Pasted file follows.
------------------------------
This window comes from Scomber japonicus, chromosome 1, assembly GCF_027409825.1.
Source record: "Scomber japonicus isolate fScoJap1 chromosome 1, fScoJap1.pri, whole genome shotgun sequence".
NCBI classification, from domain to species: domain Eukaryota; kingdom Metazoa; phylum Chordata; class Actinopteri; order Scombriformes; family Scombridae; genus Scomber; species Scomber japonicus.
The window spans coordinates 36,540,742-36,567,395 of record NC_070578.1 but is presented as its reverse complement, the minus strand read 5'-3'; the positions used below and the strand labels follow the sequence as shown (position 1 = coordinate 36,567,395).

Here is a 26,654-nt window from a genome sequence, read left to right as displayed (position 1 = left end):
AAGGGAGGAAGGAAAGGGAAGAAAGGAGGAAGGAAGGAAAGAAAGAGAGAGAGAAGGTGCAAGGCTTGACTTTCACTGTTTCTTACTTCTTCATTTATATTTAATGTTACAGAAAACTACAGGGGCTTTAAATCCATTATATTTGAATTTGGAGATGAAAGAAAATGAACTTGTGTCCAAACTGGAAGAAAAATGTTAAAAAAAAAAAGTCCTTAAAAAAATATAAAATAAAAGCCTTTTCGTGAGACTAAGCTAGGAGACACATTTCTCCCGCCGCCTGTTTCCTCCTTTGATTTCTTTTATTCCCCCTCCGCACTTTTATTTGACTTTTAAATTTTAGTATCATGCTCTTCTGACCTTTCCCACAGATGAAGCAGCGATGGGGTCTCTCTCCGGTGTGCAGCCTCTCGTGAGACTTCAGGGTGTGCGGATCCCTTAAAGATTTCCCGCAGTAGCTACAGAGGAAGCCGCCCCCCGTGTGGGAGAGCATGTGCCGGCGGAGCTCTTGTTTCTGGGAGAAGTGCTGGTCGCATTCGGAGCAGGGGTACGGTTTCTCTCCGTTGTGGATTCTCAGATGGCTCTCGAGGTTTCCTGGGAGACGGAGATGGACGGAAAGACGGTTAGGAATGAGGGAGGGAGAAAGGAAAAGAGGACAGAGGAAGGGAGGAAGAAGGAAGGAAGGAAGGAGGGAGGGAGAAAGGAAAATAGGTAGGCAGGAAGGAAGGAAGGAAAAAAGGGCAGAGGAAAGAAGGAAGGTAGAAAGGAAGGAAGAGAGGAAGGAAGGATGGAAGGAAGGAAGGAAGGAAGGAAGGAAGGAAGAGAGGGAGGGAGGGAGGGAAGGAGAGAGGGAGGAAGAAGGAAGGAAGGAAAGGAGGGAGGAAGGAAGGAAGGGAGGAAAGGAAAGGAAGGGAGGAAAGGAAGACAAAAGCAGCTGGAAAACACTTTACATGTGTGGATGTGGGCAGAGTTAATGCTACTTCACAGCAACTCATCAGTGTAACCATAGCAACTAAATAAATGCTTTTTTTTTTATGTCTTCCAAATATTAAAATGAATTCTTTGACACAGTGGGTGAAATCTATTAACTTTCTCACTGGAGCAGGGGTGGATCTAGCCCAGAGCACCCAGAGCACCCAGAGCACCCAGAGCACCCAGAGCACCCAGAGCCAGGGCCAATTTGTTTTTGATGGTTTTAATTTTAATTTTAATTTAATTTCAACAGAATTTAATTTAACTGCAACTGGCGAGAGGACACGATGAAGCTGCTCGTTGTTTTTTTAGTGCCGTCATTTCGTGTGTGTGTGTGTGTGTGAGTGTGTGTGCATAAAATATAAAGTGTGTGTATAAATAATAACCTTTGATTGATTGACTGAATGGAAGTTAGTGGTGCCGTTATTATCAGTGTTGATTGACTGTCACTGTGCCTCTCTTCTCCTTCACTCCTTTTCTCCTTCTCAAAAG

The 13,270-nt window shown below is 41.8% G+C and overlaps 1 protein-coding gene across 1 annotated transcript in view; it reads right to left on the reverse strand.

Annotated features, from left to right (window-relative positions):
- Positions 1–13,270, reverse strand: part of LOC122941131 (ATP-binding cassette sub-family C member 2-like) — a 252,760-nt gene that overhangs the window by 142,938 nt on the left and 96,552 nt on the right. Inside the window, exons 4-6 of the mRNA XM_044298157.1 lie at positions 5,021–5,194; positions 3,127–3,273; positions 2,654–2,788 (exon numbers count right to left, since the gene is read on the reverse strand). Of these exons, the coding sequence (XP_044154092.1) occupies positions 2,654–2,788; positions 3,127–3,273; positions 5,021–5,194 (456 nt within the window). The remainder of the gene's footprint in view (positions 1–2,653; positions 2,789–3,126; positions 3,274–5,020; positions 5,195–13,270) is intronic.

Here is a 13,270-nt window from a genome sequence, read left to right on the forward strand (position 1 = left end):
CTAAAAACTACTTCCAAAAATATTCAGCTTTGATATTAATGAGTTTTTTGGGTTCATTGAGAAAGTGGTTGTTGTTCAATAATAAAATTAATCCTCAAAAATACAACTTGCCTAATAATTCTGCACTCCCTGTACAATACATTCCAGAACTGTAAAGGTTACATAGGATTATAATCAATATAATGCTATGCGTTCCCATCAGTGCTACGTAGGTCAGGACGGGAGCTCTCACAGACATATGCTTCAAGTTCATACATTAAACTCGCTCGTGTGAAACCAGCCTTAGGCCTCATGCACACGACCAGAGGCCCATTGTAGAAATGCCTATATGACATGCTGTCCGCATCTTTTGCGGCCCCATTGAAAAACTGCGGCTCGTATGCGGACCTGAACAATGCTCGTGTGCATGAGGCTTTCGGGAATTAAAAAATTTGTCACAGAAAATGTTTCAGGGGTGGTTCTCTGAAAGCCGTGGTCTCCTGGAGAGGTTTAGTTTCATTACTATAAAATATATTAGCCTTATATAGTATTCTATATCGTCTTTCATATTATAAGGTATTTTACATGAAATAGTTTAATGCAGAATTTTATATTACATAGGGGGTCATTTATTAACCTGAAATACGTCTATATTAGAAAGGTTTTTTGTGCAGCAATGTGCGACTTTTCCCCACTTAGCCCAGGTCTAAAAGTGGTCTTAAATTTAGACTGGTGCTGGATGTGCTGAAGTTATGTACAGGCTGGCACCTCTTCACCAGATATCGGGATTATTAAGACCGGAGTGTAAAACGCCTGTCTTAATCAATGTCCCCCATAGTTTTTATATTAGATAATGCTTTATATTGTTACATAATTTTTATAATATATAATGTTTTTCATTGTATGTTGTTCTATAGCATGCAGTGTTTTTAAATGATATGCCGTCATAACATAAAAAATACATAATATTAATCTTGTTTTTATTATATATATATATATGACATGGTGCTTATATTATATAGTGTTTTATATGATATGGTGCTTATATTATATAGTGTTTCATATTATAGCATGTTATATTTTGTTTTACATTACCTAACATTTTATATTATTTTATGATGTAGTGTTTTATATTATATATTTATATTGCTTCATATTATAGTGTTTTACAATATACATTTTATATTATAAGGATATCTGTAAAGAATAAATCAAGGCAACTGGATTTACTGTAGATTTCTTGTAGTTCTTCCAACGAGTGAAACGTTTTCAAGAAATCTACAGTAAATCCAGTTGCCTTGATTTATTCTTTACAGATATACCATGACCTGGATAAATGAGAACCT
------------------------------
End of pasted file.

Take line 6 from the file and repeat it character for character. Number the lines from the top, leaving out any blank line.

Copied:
AAGGGAGGAAGGAAAGGGAAGAAAGGAGGAAGGAAGGAAAGAAAGAGAGAGAGAAGGTGCAAGGCTTGACTTTCACTGTTTCTTACTTCTTCATTTATATTTAATGTTACAGAAAACTACAGGGGCTTTAAATCCATTATATTTGAATTTGGAGATGAAAGAAAATGAACTTGTGTCCAAACTGGAAGAAAAATGTTAAAAAAAAAAAGTCCTTAAAAAAATATAAAATAAAAGCCTTTTCGTGAGACTAAGCTAGGAGACACATTTCTCCCGCCGCCTGTTTCCTCCTTTGATTTCTTTTATTCCCCCTCCGCACTTTTATTTGACTTTTAAATTTTAGTATCATGCTCTTCTGACCTTTCCCACAGATGAAGCAGCGATGGGGTCTCTCTCCGGTGTGCAGCCTCTCGTGAGACTTCAGGGTGTGCGGATCCCTTAAAGATTTCCCGCAGTAGCTACAGAGGAAGCCGCCCCCCGTGTGGGAGAGCATGTGCCGGCGGAGCTCTTGTTTCTGGGAGAAGTGCTGGTCGCATTCGGAGCAGGGGTACGGTTTCTCTCCGTTGTGGATTCTCAGATGGCTCTCGAGGTTTCCTGGGAGACGGAGATGGACGGAAAGACGGTTAGGAATGAGGGAGGGAGAAAGGAAAAGAGGACAGAGGAAGGGAGGAAGAAGGAAGGAAGGAAGGAGGGAGGGAGAAAGGAAAATAGGTAGGCAGGAAGGAAGGAAGGAAAAAAGGGCAGAGGAAAGAAGGAAGGTAGAAAGGAAGGAAGAGAGGAAGGAAGGATGGAAGGAAGGAAGGAAGGAAGGAAGGAAGGAAGAGAGGGAGGGAGGGAGGGAAGGAGAGAGGGAGGAAGAAGGAAGGAAGGAAAGGAGGGAGGAAGGAAGGAAGGGAGGAAAGGAAAGGAAGGGAGGAAAGGAAGACAAAAGCAGCTGGAAAACACTTTACATGTGTGGATGTGGGCAGAGTTAATGCTACTTCACAGCAACTCATCAGTGTAACCATAGCAACTAAATAAATGCTTTTTTTTTTATGTCTTCCAAATATTAAAATGAATTCTTTGACACAGTGGGTGAAATCTATTAACTTTCTCACTGGAGCAGGGGTGGATCTAGCCCAGAGCACCCAGAGCACCCAGAGCACCCAGAGCACCCAGAGCACCCAGAGCCAGGGCCAATTTGTTTTTGATGGTTTTAATTTTAATTTTAATTTAATTTCAACAGAATTTAATTTAACTGCAACTGGCGAGAGGACACGATGAAGCTGCTCGTTGTTTTTTTAGTGCCGTCATTTCGTGTGTGTGTGTGTGTGTGAGTGTGTGTGCATAAAATATAAAGTGTGTGTATAAATAATAACCTTTGATTGATTGACTGAATGGAAGTTAGTGGTGCCGTTATTATCAGTGTTGATTGACTGTCACTGTGCCTCTCTTCTCCTTCACTCCTTTTCTCCTTCTCAAAAG